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The vast majority of the build is the Omega trim, that is not something you'd get in a "kit". If you want to own one but don't have the skills to build it yourself you can DM @CrazyGadget as he is currently doing commissions.
can you link a post for nand relocation ? i am super interested in giving it a try but i’m finding it hard to come across work logs or detailed documentation about it. sorry to bother
 

Wesk

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Benge

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Very nice and clean build !
I love all the feature added in it for the smole size, it's very impressive.
great work guys :D
 
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Neat design with debouncer output going to the MOSFET input, and the MOSFET output going to the USB switch select input. I didn't even know debouncer circuits existed, thought it was all done in software.

That outline of the USB mux is the same as the outline of the one in the "USB-C PD Charging + Internal USB Drive" product on the old BitBuilt store. Is it the same chip?
 
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The vast majority of the build is the Omega trim, that is not something you'd get in a "kit". If you want to own one but don't have the skills to build it yourself you can DM @CrazyGadget as he is currently doing commissions.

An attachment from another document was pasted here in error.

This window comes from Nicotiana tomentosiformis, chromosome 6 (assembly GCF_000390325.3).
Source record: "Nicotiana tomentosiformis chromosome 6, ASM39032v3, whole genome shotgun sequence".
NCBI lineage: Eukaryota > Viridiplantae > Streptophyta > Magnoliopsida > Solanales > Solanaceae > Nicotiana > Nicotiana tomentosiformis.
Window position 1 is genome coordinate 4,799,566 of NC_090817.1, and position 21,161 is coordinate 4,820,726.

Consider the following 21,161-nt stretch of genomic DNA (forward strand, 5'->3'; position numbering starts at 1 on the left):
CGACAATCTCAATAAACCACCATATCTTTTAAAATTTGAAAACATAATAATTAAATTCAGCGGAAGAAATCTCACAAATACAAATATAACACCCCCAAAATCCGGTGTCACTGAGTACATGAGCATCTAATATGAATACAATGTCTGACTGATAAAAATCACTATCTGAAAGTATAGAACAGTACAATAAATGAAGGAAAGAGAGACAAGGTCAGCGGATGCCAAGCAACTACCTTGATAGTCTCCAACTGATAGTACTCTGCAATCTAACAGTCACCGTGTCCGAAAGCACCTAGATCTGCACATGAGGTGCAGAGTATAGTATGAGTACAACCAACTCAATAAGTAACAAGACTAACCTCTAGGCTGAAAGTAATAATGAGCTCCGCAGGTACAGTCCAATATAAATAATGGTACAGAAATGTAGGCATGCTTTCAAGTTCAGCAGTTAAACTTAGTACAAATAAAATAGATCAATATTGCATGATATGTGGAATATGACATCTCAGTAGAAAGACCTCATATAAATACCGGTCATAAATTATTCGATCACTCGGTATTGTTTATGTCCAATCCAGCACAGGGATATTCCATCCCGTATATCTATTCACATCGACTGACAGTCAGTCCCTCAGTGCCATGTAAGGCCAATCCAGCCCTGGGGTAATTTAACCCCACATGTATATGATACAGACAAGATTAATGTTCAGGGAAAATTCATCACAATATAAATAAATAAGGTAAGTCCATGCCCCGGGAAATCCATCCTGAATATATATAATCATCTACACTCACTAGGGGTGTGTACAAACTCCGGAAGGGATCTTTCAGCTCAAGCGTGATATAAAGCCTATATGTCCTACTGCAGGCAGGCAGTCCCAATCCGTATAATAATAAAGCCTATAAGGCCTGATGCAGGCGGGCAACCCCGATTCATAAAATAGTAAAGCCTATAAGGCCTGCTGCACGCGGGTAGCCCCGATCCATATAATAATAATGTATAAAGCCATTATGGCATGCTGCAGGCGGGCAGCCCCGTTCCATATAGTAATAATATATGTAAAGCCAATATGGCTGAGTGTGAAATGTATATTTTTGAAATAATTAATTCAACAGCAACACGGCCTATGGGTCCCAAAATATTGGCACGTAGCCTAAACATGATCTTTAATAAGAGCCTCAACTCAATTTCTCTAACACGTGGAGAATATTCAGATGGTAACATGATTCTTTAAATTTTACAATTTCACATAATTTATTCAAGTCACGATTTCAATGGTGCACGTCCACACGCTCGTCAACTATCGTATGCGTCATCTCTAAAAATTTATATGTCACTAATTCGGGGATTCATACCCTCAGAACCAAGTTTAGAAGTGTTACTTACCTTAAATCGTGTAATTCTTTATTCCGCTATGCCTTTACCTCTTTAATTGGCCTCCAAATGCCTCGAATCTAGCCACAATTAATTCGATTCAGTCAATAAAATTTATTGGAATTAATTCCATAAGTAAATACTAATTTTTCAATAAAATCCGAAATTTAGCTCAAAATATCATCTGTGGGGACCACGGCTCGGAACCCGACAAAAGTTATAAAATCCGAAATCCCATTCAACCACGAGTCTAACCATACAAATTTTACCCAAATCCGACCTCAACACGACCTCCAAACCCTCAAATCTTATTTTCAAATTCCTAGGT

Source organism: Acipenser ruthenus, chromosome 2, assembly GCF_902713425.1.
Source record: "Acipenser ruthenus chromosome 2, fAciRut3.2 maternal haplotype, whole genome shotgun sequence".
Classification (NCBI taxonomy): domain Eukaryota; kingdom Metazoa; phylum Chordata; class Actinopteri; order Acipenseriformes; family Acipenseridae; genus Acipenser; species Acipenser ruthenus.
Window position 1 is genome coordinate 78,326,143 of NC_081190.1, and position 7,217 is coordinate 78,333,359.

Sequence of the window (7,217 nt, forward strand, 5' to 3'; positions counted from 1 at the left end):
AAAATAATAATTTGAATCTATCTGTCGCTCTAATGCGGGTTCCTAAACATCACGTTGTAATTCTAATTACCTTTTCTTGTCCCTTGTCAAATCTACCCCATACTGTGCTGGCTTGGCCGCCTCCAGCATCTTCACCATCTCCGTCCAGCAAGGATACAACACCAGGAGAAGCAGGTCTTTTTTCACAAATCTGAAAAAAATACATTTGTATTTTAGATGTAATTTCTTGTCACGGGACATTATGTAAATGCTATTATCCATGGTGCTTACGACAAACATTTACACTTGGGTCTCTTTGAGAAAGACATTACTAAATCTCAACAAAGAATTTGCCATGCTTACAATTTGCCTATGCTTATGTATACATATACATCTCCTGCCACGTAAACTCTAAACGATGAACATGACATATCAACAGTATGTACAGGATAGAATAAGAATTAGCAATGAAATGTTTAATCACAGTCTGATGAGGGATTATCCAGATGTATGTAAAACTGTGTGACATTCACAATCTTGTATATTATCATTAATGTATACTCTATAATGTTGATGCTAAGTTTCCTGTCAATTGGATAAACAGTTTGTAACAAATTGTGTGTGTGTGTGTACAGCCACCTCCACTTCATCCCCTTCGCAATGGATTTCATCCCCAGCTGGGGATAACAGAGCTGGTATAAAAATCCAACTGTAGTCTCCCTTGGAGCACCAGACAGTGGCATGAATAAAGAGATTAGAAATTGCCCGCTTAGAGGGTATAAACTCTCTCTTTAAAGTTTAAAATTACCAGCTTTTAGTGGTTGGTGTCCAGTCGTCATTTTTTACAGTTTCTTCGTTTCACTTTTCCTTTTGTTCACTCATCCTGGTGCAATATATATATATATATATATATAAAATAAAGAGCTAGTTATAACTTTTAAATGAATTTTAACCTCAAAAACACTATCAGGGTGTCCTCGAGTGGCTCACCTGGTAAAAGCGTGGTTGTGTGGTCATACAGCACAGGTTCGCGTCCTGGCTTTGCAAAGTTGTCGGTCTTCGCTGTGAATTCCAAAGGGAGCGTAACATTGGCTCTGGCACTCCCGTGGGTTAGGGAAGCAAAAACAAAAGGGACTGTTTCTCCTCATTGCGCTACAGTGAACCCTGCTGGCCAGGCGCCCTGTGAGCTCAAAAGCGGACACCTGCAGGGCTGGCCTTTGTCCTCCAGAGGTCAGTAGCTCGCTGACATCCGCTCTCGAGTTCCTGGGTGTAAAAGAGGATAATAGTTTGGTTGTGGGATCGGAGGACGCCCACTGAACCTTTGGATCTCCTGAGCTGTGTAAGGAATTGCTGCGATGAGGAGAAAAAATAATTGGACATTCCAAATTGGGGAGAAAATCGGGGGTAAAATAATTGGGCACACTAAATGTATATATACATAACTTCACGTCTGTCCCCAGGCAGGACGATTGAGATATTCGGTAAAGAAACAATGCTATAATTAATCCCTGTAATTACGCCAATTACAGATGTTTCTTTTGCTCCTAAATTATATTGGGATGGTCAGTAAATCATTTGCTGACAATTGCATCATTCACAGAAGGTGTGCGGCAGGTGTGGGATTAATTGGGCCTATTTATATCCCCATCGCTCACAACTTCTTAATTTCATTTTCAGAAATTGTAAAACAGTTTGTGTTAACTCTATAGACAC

i meant the pre stuffed daughter boards
 
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Hello, I was wondering what orientation the female TRRS connectors should go. I know it doesn't really matter as long as I wire the dongles correctly according to the PCB (which I did). I have the large copper prong facing downwards (look at the pic), But what way did you guys end up orienting it? Thanks!
mrak1.JPG

mrak2.JPG
 
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-zotz-

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Is the GBA-GC link capability preserved? Does it require the mx chip to connect to a GBA?
 
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could you possibly give me a link to all the parts aswell as possibly make a video on on how to asemble it in-depth